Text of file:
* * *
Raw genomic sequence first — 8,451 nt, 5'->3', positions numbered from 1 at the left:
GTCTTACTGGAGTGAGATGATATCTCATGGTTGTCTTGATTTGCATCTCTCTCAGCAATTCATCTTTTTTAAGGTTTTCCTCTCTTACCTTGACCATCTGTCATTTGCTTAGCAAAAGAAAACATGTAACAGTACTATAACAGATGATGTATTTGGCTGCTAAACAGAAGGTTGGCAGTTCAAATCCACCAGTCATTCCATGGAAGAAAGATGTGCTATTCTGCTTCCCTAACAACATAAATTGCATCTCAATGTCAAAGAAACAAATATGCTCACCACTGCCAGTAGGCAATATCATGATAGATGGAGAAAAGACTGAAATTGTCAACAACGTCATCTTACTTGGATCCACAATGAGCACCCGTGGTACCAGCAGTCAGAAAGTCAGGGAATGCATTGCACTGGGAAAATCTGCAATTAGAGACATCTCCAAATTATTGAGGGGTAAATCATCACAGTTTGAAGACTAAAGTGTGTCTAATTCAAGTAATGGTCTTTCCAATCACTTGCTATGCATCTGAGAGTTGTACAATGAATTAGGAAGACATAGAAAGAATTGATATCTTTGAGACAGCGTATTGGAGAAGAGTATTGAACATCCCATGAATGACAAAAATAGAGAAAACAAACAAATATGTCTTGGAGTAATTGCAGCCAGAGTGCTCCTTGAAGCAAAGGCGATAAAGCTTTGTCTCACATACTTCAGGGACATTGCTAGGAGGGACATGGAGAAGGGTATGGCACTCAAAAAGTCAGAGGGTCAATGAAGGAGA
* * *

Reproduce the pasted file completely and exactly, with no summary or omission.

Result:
Raw genomic sequence first — 8,451 nt, 5'->3', positions numbered from 1 at the left:
GTCTTACTGGAGTGAGATGATATCTCATGGTTGTCTTGATTTGCATCTCTCTCAGCAATTCATCTTTTTTAAGGTTTTCCTCTCTTACCTTGACCATCTGTCATTTGCTTAGCAAAAGAAAACATGTAACAGTACTATAACAGATGATGTATTTGGCTGCTAAACAGAAGGTTGGCAGTTCAAATCCACCAGTCATTCCATGGAAGAAAGATGTGCTATTCTGCTTCCCTAACAACATAAATTGCATCTCAATGTCAAAGAAACAAATATGCTCACCACTGCCAGTAGGCAATATCATGATAGATGGAGAAAAGACTGAAATTGTCAACAACGTCATCTTACTTGGATCCACAATGAGCACCCGTGGTACCAGCAGTCAGAAAGTCAGGGAATGCATTGCACTGGGAAAATCTGCAATTAGAGACATCTCCAAATTATTGAGGGGTAAATCATCACAGTTTGAAGACTAAAGTGTGTCTAATTCAAGTAATGGTCTTTCCAATCACTTGCTATGCATCTGAGAGTTGTACAATGAATTAGGAAGACATAGAAAGAATTGATATCTTTGAGACAGCGTATTGGAGAAGAGTATTGAACATCCCATGAATGACAAAAATAGAGAAAACAAACAAATATGTCTTGGAGTAATTGCAGCCAGAGTGCTCCTTGAAGCAAAGGCGATAAAGCTTTGTCTCACATACTTCAGGGACATTGCTAGGAGGGACATGGAGAAGGGTATGGCACTCAAAAAGTCAGAGGGTCAATGAAGGAGA